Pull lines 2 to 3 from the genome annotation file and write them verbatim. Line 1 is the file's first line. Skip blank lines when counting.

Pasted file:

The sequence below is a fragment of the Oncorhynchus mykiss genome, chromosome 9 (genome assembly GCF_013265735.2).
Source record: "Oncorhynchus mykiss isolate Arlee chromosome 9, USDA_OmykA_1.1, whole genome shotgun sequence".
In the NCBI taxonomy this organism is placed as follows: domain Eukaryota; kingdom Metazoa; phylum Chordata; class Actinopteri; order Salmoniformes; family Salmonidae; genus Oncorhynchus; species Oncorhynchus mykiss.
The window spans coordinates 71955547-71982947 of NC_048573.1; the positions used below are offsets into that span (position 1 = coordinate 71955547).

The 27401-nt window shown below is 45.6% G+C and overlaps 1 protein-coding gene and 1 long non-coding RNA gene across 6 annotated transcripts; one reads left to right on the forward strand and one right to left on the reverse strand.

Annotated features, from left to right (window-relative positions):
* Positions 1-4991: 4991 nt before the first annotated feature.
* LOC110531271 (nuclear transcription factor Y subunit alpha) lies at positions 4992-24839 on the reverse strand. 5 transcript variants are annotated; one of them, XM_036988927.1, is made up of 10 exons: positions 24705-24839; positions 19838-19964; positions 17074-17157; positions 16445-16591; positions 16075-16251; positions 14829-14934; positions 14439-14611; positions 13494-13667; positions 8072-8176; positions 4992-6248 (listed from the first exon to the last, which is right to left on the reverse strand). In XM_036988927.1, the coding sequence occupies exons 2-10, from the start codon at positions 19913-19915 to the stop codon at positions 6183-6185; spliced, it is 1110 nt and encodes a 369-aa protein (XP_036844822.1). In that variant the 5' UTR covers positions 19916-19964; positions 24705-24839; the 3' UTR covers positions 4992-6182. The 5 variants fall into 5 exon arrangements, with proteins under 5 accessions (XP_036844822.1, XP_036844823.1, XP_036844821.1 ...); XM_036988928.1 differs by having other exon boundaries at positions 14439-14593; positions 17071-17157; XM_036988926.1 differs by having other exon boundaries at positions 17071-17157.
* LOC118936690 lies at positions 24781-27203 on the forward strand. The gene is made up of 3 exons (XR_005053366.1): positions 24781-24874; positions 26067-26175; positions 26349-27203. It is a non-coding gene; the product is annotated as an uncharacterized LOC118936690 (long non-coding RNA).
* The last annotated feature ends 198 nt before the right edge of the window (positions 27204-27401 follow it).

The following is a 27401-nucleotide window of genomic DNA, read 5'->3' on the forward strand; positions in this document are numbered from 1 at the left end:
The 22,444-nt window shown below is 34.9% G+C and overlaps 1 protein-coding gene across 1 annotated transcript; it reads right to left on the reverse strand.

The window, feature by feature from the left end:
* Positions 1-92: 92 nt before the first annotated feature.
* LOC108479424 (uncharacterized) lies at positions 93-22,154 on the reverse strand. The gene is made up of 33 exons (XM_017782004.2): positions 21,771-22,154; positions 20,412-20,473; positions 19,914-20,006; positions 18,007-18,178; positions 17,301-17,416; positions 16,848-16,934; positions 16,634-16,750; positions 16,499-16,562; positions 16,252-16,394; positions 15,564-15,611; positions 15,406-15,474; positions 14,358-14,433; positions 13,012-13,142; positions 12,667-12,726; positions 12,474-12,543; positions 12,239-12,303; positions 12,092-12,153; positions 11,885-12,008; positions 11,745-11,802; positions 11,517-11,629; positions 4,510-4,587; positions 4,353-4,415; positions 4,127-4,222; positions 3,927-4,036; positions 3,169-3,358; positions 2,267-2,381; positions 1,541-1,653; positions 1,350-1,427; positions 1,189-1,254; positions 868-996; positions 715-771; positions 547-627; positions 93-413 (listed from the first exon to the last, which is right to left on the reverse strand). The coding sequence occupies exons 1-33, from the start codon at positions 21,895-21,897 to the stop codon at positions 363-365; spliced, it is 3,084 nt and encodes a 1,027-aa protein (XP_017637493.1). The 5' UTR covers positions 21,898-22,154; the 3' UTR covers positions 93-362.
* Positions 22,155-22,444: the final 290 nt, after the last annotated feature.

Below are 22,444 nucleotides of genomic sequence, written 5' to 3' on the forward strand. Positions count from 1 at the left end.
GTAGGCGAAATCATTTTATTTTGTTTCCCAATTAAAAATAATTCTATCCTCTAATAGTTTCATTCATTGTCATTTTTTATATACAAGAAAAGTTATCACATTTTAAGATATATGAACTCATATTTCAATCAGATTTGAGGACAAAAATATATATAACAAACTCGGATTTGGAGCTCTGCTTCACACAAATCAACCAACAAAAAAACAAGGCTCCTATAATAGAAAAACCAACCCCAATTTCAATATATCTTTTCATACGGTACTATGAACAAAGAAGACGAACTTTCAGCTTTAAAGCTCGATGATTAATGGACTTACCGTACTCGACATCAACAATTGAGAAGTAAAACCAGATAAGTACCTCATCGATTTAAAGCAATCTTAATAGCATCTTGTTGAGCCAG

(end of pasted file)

Source record: "Oncorhynchus mykiss isolate Arlee chromosome 9, USDA_OmykA_1.1, whole genome shotgun sequence".
In the NCBI taxonomy this organism is placed as follows: domain Eukaryota; kingdom Metazoa; phylum Chordata; class Actinopteri; order Salmoniformes; family Salmonidae; genus Oncorhynchus; species Oncorhynchus mykiss.